As far as fighting climate change, here is what the EPA itself had to say about the impact of its tighter rules on vehicles:

The results of the analysis demonstrate that relative to the reference case, projected atmospheric CO2 concentrations are estimated by 2100 to be reduced by 3.29 to 3.68 part per million by volume (ppmv), global mean temperature is estimated to be reduced by 0.0076 to 0.0184 °C, and sea-level rise is projected to be reduced by approximately 0.074–0.166 cm, based on a range of climate sensitivities.

That’s not a typo: The EPA estimated that these rules (which will drive up the price of vehicles by thousands of dollars, and/or will make the manufacturers cut back on other areas such as passenger protection in a collision) will, by the year 2100, make the world about one-hundredth of a degree Celsius cooler than it otherwise would be.

Sunstein’s discussion on greenhouse gas restrictions is also misleading. Yes, it is true that many scientists and economist think that a worldwide, modestly calibrated tax on greenhouse gas emissions would deliver more benefits than costs. Yet that by no means proves that a unilateral US tax would itself pass a cost/benefit test. For sure, it would not pass such a test looking just at Americans. This is because Americans would suffer all of the compliance costs, while other areas of the world (particularly regions closer to the equator and with less advanced infrastructures to adapt to changing conditions) would reap the lion’s share of the benefits. Now some would make a moral case that this is the right thing for Americans to do, but Sunstein leads innocent readers to believe such a move would be good for the United States on net, which is not true, unless we make some optimistic assumptions about the rest of the world following suit and damaging their own economies for the greater good.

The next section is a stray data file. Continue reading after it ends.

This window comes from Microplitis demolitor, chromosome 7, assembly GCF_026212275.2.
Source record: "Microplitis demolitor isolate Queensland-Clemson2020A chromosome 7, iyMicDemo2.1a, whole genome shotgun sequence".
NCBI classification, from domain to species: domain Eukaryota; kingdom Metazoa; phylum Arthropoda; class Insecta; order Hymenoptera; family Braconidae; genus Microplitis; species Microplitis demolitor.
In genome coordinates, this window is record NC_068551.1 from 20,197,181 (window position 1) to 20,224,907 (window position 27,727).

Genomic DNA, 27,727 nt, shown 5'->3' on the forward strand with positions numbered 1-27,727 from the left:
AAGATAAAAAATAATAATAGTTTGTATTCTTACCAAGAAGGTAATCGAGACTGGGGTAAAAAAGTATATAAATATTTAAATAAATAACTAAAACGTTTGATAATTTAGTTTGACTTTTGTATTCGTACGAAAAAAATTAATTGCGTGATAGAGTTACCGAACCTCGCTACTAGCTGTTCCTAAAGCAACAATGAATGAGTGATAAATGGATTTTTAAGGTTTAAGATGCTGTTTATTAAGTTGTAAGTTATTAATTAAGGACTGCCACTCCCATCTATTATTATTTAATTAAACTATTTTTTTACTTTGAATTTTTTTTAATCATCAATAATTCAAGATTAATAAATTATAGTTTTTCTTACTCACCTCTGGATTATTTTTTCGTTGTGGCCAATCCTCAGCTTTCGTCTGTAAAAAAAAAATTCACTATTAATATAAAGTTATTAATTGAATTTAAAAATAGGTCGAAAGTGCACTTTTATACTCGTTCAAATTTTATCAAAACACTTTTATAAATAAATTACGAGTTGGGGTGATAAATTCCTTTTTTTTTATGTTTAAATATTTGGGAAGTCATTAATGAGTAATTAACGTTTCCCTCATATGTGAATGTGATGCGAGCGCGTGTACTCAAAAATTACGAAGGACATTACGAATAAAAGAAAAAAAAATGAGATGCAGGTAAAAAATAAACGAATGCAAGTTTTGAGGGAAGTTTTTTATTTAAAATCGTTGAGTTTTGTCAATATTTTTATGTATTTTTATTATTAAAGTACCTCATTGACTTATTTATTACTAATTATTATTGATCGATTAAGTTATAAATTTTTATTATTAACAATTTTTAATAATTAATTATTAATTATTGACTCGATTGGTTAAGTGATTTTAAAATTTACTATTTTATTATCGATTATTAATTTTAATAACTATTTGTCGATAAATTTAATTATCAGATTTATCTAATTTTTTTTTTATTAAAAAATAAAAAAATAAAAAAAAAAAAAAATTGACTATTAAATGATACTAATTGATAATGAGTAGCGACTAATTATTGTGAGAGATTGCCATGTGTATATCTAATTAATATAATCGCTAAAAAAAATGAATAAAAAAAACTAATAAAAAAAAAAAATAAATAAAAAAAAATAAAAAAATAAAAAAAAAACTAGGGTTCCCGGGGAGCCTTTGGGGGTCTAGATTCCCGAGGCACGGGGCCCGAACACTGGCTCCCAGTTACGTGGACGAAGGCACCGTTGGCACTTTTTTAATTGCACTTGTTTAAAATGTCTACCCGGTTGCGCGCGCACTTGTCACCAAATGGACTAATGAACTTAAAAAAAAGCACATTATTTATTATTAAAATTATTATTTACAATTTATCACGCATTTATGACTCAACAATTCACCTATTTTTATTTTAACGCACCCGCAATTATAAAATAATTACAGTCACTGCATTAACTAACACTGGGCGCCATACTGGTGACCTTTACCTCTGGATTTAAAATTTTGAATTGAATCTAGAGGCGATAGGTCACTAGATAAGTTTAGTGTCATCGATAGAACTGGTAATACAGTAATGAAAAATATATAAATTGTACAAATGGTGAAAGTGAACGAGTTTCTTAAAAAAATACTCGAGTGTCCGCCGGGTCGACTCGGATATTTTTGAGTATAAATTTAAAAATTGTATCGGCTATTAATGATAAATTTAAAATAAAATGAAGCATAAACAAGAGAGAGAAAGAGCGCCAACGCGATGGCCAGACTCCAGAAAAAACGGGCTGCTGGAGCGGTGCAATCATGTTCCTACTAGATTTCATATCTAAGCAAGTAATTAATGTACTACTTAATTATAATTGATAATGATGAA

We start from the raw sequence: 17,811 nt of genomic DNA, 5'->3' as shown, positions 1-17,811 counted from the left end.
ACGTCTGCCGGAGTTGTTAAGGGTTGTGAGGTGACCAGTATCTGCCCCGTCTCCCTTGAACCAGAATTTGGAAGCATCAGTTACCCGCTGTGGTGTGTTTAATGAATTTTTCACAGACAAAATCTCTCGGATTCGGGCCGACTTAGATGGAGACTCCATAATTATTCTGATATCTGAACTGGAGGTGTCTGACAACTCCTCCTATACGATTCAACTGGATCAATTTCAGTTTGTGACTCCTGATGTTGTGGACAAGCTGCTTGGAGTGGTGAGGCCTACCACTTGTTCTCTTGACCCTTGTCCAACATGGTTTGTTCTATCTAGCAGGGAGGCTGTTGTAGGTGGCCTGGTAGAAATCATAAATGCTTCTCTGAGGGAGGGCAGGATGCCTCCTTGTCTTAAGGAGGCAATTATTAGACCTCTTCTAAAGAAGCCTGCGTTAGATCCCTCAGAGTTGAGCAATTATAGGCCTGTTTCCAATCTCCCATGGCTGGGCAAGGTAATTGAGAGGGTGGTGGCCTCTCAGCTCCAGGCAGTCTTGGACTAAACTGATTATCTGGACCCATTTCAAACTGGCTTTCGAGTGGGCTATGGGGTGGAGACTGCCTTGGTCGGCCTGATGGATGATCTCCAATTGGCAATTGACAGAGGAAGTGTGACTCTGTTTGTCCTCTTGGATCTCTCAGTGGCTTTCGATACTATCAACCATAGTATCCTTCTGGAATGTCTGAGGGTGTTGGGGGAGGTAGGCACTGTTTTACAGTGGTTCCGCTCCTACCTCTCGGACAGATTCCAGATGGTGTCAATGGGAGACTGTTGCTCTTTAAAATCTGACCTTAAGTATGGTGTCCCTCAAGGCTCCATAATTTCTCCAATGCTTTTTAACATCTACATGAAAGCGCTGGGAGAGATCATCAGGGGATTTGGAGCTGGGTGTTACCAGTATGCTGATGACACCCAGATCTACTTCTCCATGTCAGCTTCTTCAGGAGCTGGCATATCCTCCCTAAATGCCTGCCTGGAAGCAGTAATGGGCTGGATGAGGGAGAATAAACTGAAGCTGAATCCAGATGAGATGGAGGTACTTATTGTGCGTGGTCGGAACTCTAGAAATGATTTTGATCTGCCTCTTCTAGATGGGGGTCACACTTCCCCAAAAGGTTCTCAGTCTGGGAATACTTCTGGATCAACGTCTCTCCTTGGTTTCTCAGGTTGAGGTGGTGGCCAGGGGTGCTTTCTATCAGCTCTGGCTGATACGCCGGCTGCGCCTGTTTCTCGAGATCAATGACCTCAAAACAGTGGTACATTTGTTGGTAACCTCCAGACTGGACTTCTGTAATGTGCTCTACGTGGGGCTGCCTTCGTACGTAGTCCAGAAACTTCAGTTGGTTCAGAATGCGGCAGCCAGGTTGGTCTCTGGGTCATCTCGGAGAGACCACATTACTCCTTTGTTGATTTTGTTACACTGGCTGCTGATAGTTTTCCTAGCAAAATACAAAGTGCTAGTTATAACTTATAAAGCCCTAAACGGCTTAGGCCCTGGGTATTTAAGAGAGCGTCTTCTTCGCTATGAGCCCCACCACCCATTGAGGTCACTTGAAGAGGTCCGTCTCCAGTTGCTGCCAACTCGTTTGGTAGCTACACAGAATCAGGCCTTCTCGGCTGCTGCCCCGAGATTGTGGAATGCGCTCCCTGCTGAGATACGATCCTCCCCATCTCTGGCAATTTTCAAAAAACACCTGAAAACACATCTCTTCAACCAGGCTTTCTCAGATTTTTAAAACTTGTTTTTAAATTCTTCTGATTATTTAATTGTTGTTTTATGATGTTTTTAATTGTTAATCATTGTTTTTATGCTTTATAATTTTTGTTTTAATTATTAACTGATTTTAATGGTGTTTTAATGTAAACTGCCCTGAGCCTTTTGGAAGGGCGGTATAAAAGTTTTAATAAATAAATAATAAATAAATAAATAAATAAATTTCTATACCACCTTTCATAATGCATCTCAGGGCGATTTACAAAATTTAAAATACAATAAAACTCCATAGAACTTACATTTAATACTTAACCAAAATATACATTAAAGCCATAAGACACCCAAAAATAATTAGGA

For a point of reference, climate scientist Chip Knappenberger recently estimated that the U.N. Intergovernmental Panel on Climate Change’s own simulations show that unilateral US action on greenhouse gas emissions would reduce global temperatures by the year 2100 by about 0.2 degrees Celsius. Again, that’s no typo: Even draconian restrictions on US emissions would perhaps spare the world of two-tenths of a degree of warming, a century from now. This is because emissions would continue to grow in China, India, and other economies, especially as a U.S. tax pushed businesses to relocate (a factor not included in Knappenberger’s analysis).

In summary, Americans should be wary of analysts who produce calculations allegedly proving that more regulations and taxes from DC will improve their lives. A quick inspection will typically show that the assumptions used to generate those results are very dubious.